Wow Louie! When I saw the first pic I was thinking how jealous I was of your maritime snowpack. Goes to show that Low and No are two different things. Glad you are okay. We kind of need you in Alaska so we can find the summit :biggrin: .

  6. harpo February 8th, 2010 11:55 am

    Glad you are ok Louie.

    One or two whippets? What hand positions did you use to arrest? I have arrested with one whippet before and used traditional ice axe technique to arrest. I only carried one whippet so I could concentrate on arresting as with an ice axe if it needed to be used. I think I read Andrew saying he prefers to ski with two, and if he needs them he drives both into the snow without changing his grip from when he was skiing with them. Seems to me it would be hard to control your whippets with only one hand on each in ski postion, but I have not tried it in pratice or anger.

    What are peoples thoughts on this?

  7. Nick February 8th, 2010 12:03 pm

    Harpo – I have always wondered that. I have 2 whippets, and to be frank, they stay at home 99% of the time because I always equated them only necessary during Spring coolie skiing down in the Eastern Sierra. From Louie’s story (p.s. glad you are OK Louie), sounds like I should consider always skiing with these.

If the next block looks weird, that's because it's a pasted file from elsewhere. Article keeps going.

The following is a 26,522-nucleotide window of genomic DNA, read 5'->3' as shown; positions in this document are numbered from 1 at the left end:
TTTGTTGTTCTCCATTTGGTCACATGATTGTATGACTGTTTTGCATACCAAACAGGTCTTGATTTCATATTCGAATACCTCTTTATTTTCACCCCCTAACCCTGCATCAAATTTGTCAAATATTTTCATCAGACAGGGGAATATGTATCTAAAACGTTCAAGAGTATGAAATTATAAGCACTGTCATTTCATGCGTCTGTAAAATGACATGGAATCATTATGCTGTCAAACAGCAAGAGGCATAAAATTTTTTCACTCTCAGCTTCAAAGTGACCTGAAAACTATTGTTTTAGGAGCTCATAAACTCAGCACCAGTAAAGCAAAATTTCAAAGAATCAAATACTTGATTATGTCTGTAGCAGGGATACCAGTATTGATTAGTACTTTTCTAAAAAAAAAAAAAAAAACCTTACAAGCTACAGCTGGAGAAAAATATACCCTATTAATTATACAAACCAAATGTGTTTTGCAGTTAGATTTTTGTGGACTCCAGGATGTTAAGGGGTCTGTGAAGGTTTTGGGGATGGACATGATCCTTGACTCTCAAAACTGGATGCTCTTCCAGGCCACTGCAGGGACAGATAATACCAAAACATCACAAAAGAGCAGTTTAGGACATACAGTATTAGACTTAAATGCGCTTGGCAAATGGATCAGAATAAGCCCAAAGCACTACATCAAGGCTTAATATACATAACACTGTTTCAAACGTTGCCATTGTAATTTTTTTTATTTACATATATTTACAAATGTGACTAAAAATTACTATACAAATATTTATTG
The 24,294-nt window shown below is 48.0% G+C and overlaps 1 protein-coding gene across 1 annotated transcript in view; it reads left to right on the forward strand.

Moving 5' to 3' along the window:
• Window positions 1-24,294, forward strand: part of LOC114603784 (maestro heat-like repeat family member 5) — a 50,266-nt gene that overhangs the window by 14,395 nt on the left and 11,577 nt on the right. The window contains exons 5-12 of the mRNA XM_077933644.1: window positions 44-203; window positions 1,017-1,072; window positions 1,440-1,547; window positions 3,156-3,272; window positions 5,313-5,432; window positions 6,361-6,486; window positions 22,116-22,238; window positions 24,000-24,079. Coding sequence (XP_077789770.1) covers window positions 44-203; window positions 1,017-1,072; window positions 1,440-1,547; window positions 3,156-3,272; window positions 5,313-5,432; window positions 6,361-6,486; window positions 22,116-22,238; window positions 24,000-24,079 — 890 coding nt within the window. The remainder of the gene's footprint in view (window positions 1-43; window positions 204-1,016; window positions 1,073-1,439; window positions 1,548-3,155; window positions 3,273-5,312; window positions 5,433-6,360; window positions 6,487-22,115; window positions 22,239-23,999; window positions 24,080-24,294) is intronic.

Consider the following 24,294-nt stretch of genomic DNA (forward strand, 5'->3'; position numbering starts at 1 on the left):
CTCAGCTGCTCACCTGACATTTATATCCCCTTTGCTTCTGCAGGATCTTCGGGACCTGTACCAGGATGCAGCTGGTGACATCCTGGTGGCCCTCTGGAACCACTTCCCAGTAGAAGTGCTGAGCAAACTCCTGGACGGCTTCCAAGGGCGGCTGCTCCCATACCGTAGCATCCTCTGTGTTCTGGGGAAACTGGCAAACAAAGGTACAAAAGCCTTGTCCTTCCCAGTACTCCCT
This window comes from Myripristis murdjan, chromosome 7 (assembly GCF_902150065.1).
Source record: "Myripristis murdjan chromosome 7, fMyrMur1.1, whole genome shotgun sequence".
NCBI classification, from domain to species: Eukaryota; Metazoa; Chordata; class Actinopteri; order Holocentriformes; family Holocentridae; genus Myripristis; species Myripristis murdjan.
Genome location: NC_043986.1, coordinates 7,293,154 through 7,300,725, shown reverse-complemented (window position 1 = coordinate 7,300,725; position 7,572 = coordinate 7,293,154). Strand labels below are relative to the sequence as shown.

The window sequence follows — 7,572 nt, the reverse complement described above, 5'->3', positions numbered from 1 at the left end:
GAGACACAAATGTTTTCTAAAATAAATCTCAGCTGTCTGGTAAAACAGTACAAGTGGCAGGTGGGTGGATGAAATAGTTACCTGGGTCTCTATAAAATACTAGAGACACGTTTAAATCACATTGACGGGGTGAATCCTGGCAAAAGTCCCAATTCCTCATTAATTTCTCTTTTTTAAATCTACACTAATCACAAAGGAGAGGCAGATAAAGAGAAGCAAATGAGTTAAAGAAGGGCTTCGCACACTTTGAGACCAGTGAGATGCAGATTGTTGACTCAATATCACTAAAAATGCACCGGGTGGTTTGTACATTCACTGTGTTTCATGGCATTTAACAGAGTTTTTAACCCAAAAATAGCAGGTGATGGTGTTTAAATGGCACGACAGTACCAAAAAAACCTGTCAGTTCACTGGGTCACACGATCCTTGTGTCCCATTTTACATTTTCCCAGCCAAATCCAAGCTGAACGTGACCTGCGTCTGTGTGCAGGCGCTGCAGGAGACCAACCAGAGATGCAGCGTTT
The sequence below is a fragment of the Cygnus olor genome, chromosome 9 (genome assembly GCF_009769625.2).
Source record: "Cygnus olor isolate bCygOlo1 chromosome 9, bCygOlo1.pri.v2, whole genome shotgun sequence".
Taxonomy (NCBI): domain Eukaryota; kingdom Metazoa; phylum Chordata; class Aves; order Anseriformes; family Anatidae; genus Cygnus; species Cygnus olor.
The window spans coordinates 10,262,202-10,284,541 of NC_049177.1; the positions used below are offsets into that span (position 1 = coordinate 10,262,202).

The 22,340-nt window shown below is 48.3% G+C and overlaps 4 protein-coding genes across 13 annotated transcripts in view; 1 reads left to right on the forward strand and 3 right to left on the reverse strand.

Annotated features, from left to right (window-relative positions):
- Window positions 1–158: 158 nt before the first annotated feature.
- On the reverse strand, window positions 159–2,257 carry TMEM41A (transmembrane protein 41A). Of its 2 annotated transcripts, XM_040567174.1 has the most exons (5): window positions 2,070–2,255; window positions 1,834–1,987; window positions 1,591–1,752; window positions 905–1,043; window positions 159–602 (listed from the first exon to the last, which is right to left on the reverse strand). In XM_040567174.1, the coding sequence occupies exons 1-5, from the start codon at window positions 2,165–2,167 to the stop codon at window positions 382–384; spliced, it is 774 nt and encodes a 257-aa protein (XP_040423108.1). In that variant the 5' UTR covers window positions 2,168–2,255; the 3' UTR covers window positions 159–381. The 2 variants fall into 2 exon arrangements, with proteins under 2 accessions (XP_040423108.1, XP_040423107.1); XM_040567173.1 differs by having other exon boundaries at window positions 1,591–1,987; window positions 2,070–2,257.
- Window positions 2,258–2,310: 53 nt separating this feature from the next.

The rare times I have taken them out, it was with 2. But I always tended to think using one and going with the traditional axe self arrest may be more effective. No real practical experience to share, however.

  8. Cameron February 8th, 2010 1:17 pm

    Interesting read Louie and thanks for sharing. Did you get a bit of a temperature inversion during the day? I was near Whistler and set off a small slab on Saturday in “low” hazard and wondered if the high temperatures are what changed the hazard so much. 6 people skied the same line before me and some sluff triggered a 10cm deep slab below me. Size 1 and no consequences to anyone involved but definitely a humbling experience.

  9. Nick February 8th, 2010 1:30 pm

    Thanks for sharing that Louie, a learning experience for us all. Great photos by the way, looks like an otherwise awesome time.

  10. Sky February 8th, 2010 1:57 pm

    Glad you’re all right, Louie.

  11. Louie February 8th, 2010 5:02 pm

    Harpo- I was carrying two Whippets, and used both of them with the same grip I used while skiing. I was able to get them all the way into the bed surface, which was fairly hard. I didn’t really get a chance to think about hand position too much as it was happening. However, since I had the wrist straps on, I think it wouldn’t have been a good idea to waste time repositioning my hands and then have a second Whippet dangling from my wrist.

    I feel like the reason to use a ice axe style grip would be to get your weight behind the Whippet if you couldn’t get the pick in all the way. Since the picks on Whippets are so short, the snow has to be super hard to be unable to get two of them in all the way. I think that if I would have only used one Whippet I would not have been able to stop as quickly.